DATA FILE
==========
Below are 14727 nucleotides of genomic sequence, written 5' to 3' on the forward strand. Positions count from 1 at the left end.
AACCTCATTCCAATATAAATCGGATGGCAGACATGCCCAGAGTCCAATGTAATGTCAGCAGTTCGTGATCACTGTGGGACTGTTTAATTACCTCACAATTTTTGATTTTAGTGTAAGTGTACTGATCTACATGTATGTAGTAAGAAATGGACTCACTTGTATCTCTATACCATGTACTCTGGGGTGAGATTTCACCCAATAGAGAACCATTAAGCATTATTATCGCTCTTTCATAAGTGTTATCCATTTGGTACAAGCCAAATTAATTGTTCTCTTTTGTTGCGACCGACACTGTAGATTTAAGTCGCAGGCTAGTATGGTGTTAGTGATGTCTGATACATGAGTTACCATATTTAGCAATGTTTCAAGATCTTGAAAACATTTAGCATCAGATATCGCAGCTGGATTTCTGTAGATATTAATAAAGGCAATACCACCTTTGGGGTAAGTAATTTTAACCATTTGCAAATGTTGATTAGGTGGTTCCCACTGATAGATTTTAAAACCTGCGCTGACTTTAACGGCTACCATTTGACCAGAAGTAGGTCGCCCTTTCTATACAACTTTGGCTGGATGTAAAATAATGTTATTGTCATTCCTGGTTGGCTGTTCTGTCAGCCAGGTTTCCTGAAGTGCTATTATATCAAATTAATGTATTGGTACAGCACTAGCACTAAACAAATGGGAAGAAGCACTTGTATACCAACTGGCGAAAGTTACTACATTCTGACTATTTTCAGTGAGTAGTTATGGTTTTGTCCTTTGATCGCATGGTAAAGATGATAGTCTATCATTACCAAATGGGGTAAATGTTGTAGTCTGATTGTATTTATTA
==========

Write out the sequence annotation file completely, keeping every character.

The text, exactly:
Below are 14727 nucleotides of genomic sequence, written 5' to 3' on the forward strand. Positions count from 1 at the left end.
AACCTCATTCCAATATAAATCGGATGGCAGACATGCCCAGAGTCCAATGTAATGTCAGCAGTTCGTGATCACTGTGGGACTGTTTAATTACCTCACAATTTTTGATTTTAGTGTAAGTGTACTGATCTACATGTATGTAGTAAGAAATGGACTCACTTGTATCTCTATACCATGTACTCTGGGGTGAGATTTCACCCAATAGAGAACCATTAAGCATTATTATCGCTCTTTCATAAGTGTTATCCATTTGGTACAAGCCAAATTAATTGTTCTCTTTTGTTGCGACCGACACTGTAGATTTAAGTCGCAGGCTAGTATGGTGTTAGTGATGTCTGATACATGAGTTACCATATTTAGCAATGTTTCAAGATCTTGAAAACATTTAGCATCAGATATCGCAGCTGGATTTCTGTAGATATTAATAAAGGCAATACCACCTTTGGGGTAAGTAATTTTAACCATTTGCAAATGTTGATTAGGTGGTTCCCACTGATAGATTTTAAAACCTGCGCTGACTTTAACGGCTACCATTTGACCAGAAGTAGGTCGCCCTTTCTATACAACTTTGGCTGGATGTAAAATAATGTTATTGTCATTCCTGGTTGGCTGTTCTGTCAGCCAGGTTTCCTGAAGTGCTATTATATCAAATTAATGTATTGGTACAGCACTAGCACTAAACAAATGGGAAGAAGCACTTGTATACCAACTGGCGAAAGTTACTACATTCTGACTATTTTCAGTGAGTAGTTATGGTTTTGTCCTTTGATCGCATGGTAAAGATGATAGTCTATCATTACCAAATGGGGTAAATGTTGTAGTCTGATTGTATTTATTA